Indulge in Pippa Middleton's favourite pastime in Oslo

 
Marc Sidwell
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Cross country skiing is a wonderful core workout
What do you think Pippa Middleton’s secret is? Cross-fit? Pilates, maybe? Wrong: cross country skiing. The Duchess of Cambridge’s sporty sister took on the infamous nordic skiing marathon at Vasaloppet in 2012, taking seven hours and thirteen minutes to complete the 90km course. Anyone who does that is going to be in the best shape of their life.

Cross country skiing has never had much of a following in this country but it's hugely popular in northern Europe. But Pippa’s example has the potential to start a new fashion – and maybe do her bit for the country’s obesity crisis in the process. It would be way more fun than listening to Jamie Oliver sermonise about the dangers of turkey twizzlers. Perhaps Pippa can persuade one of her landed friends to convert a few dozen acres of East Anglia into an artificial course.

Until that happens, your domestic options for this fantastic core workout are pretty limited: you can either practice on roller skis in a park or try out your moves in Scotland when there’s snow on the Cairngorms.

Luckily, you don’t have to travel far outside the UK to find a nordic skiing paradise. It’s a two hour flight from London to Norway’s capital Oslo, where the natives’ enthusiasm for the sport means you can combine a city centre break with exhilarating exercise in the fresh air. Two weekends for the price of one: bargain. Well, sort of. Oslo’s prices don’t exactly lend themselves to the b-word.

I stayed at the Thon Hotel Opera. It’s conveniently placed next to the central train station and has a fine view onto the ultra-modern opera house and the harbour. You don’t need tickets for Tosca to take a stroll around the opera house’s striking atrium, nodding at all the incomprehensible interior decor decisions, and even clambering out onto the sloping roof – although if you’re there in ski season the ice doesn’t make this last very practical.

The hotel itself is plush, comfortable and opera-themed, although not exactly cosy. Set in Oslo’s business district, with PwC and the stock exchange nearby, it caters to conferences and business travellers as well as tourists. Passing a glass-walled conference room full of flipcharts and faded-looking blond executives on your way to the ski trails does, however, create the enjoyable illusion of playing hooky from work.

It’s easy to go skiing for a few hours from the centre of Oslo: you just hop on the tube. I took advantage of the Oslo Pass, which gives you free public transport and museum access plus a number of discounts (use them, it helps with those eye-watering prices). The train doesn’t take long and as it climbs you get the most glorious view down onto the city and the fjord beyond.

Hopping off at Voksenkollen, I walked through the snow to the Oslo Winter Park to hire my gear. Rest assured, even if cross-country isn’t your thing, you can also ski downhill or snowboard here. The hilliness of the terrain – and limited signposting of the routes – means it probably isn’t the best place to try out cross country for the first time; it’s more straightforward on the flat. At least hire some roller skis in Hyde Park first to give yourself a head start. For a different adrenaline rush, take the 2km toboggan run from Frognerseteren (tube stations at the bottom and top mean you can keep doing this all day).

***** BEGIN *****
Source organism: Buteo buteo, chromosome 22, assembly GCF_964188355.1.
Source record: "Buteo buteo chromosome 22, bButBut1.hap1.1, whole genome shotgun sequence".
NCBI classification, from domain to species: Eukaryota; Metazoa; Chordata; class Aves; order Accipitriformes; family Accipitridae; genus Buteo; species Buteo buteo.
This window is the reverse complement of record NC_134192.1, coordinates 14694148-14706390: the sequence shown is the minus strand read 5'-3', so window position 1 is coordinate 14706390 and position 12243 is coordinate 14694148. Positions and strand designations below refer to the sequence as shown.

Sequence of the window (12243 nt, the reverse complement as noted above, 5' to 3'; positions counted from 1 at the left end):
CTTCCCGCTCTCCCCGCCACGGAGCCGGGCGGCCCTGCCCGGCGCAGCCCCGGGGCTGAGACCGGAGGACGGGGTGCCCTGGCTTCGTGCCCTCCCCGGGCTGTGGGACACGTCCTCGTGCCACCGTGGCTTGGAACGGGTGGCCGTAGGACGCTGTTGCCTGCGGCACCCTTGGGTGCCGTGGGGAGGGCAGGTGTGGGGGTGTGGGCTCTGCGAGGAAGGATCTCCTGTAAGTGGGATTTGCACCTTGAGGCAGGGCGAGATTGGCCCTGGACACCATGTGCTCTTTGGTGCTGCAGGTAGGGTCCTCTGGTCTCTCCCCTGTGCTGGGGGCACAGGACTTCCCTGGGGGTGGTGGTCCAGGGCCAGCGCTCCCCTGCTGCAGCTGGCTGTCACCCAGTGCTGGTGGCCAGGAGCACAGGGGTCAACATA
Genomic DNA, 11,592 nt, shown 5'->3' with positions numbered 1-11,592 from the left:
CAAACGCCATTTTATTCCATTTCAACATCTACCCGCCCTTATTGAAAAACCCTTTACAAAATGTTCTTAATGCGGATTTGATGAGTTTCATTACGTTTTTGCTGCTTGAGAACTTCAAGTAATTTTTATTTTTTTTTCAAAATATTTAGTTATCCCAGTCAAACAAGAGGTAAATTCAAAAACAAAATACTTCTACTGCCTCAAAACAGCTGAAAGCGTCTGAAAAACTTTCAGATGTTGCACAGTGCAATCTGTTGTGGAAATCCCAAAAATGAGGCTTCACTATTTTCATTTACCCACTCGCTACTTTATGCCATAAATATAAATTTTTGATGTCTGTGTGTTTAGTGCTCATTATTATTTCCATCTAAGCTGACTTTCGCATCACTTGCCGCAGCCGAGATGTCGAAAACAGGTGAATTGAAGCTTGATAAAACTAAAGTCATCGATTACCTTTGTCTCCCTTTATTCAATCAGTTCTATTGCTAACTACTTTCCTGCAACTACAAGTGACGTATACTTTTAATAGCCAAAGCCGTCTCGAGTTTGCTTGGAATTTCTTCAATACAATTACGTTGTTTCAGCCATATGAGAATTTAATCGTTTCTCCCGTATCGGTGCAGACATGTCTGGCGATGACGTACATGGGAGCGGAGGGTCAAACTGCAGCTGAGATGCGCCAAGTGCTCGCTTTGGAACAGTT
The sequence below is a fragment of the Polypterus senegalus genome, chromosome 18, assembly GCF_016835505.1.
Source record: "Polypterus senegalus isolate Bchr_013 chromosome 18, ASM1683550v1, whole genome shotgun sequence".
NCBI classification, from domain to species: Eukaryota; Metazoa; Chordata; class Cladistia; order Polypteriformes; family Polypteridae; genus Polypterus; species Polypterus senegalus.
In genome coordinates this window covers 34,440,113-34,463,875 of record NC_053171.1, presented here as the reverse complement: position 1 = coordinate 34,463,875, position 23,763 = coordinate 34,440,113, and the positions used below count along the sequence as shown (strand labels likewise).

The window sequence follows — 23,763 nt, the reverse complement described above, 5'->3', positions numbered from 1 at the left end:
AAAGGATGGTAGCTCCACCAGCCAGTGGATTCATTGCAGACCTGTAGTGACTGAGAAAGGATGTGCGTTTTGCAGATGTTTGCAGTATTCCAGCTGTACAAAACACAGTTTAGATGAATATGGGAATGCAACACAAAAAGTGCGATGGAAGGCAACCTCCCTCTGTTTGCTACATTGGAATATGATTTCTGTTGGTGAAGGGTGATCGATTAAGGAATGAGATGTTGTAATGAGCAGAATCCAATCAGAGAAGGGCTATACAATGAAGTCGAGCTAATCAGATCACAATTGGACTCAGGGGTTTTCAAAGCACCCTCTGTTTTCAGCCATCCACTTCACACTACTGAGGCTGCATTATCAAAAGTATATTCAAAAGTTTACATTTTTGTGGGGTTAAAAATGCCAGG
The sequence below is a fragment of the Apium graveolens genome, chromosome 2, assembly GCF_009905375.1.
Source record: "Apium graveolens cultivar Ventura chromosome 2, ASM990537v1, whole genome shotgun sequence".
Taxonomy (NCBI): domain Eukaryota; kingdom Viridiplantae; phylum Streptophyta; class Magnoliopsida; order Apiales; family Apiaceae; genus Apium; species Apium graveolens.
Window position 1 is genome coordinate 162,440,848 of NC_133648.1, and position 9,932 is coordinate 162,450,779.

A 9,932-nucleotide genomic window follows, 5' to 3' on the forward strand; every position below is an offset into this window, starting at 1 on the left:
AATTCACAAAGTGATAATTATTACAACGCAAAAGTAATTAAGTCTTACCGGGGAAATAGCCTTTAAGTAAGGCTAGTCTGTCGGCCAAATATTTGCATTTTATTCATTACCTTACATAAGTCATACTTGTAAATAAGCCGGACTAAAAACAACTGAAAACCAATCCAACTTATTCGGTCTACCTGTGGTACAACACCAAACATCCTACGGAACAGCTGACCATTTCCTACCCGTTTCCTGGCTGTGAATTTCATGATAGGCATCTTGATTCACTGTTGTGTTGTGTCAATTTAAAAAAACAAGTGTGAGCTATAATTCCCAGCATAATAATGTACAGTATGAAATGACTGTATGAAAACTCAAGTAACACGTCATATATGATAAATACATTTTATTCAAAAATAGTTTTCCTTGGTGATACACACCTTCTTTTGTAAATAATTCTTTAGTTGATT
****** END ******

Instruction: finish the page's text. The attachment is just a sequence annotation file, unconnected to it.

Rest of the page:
Cross country at its best isn’t just a way of toning your glutes. It’s more like swimming through light: your eyes full of mountain vistas as you glide along with the elegance of an ice skater without having to be anything like as skilled. In my case, I intersperse such moments with tumbling into snow banks, but it’s still worth it.

The great thing about skiing in Oslo is that when you’ve had enough you can jump on the tube back to your hotel and go out on the town. Oslo isn’t the prettiest of cities, but it’s compact and lends itself to a long weekend’s exploration. The privately-owned Astrup Fearnley modern art museum complex designed by Renzo Piano is a beautiful waterfront stroll, while the Munch museum is the biggest collection of his work anywhere. It’s well worth a trip to learn more about the artist behind The Scream. The thousand-year-old longboats of the Viking ship museum require a boat ride across the harbour so may eat into too much of your skiing time.

The food can be terrific. Scandinavian cuisine is riding high and Oslo has three Michelin-starred restaurants with plenty of other venues delivering delicious plates – for a price. I ate a superb dinner at Grilleriet, tucked away on Storgata. The sweet-savoury magic of a corn panna cotta dessert with tapenade was only improved by the smug knowledge that after nordic skiing you can justify eating whatever you like.

The only catch in Oslo is the prices. Tripadvisor and Hotels.com ranked it the second most expensive city in the world last year. Still, if you’re feeling flush there aren’t many places you can ski in the morning and visit world class museums in the afternoon. Fill up on the epic breakfasts at the hotel (try the local brown cheese: it’s like Caramac) then work them off Middleton-style out on the snow.

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